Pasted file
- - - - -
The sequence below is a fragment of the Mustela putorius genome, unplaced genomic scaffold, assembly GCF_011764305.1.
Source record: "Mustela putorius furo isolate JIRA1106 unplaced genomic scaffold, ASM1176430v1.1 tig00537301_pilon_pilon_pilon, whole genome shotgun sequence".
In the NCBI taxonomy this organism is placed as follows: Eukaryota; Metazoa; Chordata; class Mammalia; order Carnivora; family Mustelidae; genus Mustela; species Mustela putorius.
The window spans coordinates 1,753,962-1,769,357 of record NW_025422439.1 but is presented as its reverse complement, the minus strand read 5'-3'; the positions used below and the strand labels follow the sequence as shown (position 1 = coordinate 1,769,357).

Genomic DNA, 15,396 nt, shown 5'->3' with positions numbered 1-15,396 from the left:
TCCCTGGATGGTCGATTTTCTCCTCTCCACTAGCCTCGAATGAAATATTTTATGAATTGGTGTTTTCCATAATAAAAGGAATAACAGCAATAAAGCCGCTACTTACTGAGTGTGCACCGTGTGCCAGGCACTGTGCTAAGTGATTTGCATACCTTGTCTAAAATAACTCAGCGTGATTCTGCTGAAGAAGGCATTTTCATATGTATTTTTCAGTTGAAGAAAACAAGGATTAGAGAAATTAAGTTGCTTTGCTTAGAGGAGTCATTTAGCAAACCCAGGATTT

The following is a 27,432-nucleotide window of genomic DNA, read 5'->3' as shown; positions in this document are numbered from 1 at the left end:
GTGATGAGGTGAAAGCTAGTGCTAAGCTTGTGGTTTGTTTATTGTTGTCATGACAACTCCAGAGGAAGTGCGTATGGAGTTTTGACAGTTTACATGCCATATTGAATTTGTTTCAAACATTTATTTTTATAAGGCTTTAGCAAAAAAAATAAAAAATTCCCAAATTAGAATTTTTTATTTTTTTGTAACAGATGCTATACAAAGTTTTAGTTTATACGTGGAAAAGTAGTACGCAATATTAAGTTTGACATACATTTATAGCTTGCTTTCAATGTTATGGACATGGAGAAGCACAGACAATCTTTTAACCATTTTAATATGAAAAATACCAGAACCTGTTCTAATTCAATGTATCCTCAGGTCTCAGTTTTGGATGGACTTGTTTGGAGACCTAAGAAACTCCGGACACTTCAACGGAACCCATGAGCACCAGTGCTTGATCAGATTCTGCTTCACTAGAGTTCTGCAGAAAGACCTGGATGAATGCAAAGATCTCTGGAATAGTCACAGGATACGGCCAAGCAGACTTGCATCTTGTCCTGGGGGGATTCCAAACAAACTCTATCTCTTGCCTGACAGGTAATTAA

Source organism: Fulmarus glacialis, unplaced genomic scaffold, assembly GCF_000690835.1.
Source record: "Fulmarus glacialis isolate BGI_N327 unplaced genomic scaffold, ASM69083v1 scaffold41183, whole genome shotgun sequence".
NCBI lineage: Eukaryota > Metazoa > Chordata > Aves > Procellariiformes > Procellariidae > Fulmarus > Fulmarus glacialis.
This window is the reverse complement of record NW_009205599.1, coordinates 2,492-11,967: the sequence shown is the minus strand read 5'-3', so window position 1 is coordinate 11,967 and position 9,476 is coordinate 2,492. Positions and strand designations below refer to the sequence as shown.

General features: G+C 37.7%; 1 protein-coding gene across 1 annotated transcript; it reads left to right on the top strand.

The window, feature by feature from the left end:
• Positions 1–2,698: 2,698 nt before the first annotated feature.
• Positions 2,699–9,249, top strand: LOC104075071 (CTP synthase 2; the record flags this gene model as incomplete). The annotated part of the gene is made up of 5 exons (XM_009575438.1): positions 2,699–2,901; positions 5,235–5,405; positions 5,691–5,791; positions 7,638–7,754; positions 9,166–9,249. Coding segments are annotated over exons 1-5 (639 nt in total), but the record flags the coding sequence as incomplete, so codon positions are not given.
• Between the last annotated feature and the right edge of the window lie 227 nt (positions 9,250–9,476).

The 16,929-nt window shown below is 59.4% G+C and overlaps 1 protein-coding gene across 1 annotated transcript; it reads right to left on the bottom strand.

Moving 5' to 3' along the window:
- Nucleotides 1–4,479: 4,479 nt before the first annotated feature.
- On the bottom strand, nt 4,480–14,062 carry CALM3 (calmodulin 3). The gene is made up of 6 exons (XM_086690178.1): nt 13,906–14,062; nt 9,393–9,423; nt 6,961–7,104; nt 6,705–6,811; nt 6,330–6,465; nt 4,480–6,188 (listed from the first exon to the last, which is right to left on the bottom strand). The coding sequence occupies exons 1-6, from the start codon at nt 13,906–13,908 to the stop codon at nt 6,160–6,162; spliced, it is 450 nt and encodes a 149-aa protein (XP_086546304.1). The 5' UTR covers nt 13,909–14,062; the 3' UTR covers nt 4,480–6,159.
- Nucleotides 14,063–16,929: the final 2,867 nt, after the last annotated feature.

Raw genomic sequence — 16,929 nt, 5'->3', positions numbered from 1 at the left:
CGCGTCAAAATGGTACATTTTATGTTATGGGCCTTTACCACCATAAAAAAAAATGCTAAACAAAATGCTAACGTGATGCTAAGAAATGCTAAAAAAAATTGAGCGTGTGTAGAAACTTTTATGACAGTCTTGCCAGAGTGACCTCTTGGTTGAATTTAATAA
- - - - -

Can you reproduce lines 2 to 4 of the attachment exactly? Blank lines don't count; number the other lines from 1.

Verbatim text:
Source record: "Mustela putorius furo isolate JIRA1106 unplaced genomic scaffold, ASM1176430v1.1 tig00537301_pilon_pilon_pilon, whole genome shotgun sequence".
In the NCBI taxonomy this organism is placed as follows: Eukaryota; Metazoa; Chordata; class Mammalia; order Carnivora; family Mustelidae; genus Mustela; species Mustela putorius.
The window spans coordinates 1,753,962-1,769,357 of record NW_025422439.1 but is presented as its reverse complement, the minus strand read 5'-3'; the positions used below and the strand labels follow the sequence as shown (position 1 = coordinate 1,769,357).